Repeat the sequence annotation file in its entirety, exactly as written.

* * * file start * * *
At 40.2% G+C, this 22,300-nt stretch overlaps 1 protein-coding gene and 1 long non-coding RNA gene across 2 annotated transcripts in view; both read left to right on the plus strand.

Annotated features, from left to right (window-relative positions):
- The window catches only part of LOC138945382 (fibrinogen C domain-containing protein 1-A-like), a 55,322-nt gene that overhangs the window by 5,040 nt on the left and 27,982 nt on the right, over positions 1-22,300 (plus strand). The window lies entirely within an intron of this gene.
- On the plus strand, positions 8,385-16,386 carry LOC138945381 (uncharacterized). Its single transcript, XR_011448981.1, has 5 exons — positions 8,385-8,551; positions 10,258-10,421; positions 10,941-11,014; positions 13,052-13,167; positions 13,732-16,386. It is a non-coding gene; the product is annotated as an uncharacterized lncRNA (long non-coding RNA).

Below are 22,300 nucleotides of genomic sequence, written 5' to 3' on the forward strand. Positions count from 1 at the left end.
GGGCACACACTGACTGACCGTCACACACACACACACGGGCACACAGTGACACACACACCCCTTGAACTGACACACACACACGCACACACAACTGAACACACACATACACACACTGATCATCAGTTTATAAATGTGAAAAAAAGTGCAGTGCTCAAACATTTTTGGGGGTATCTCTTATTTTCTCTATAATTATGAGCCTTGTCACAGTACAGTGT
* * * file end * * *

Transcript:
At 40.2% G+C, this 22,300-nt stretch overlaps 1 protein-coding gene and 1 long non-coding RNA gene across 2 annotated transcripts in view; both read left to right on the plus strand.

Annotated features, from left to right (window-relative positions):
- The window catches only part of LOC138945382 (fibrinogen C domain-containing protein 1-A-like), a 55,322-nt gene that overhangs the window by 5,040 nt on the left and 27,982 nt on the right, over positions 1-22,300 (plus strand). The window lies entirely within an intron of this gene.
- On the plus strand, positions 8,385-16,386 carry LOC138945381 (uncharacterized). Its single transcript, XR_011448981.1, has 5 exons — positions 8,385-8,551; positions 10,258-10,421; positions 10,941-11,014; positions 13,052-13,167; positions 13,732-16,386. It is a non-coding gene; the product is annotated as an uncharacterized lncRNA (long non-coding RNA).

Below are 22,300 nucleotides of genomic sequence, written 5' to 3' on the forward strand. Positions count from 1 at the left end.
GGGCACACACTGACTGACCGTCACACACACACACACGGGCACACAGTGACACACACACCCCTTGAACTGACACACACACACGCACACACAACTGAACACACACATACACACACTGATCATCAGTTTATAAATGTGAAAAAAAGTGCAGTGCTCAAACATTTTTGGGGGTATCTCTTATTTTCTCTATAATTATGAGCCTTGTCACAGTACAGTGT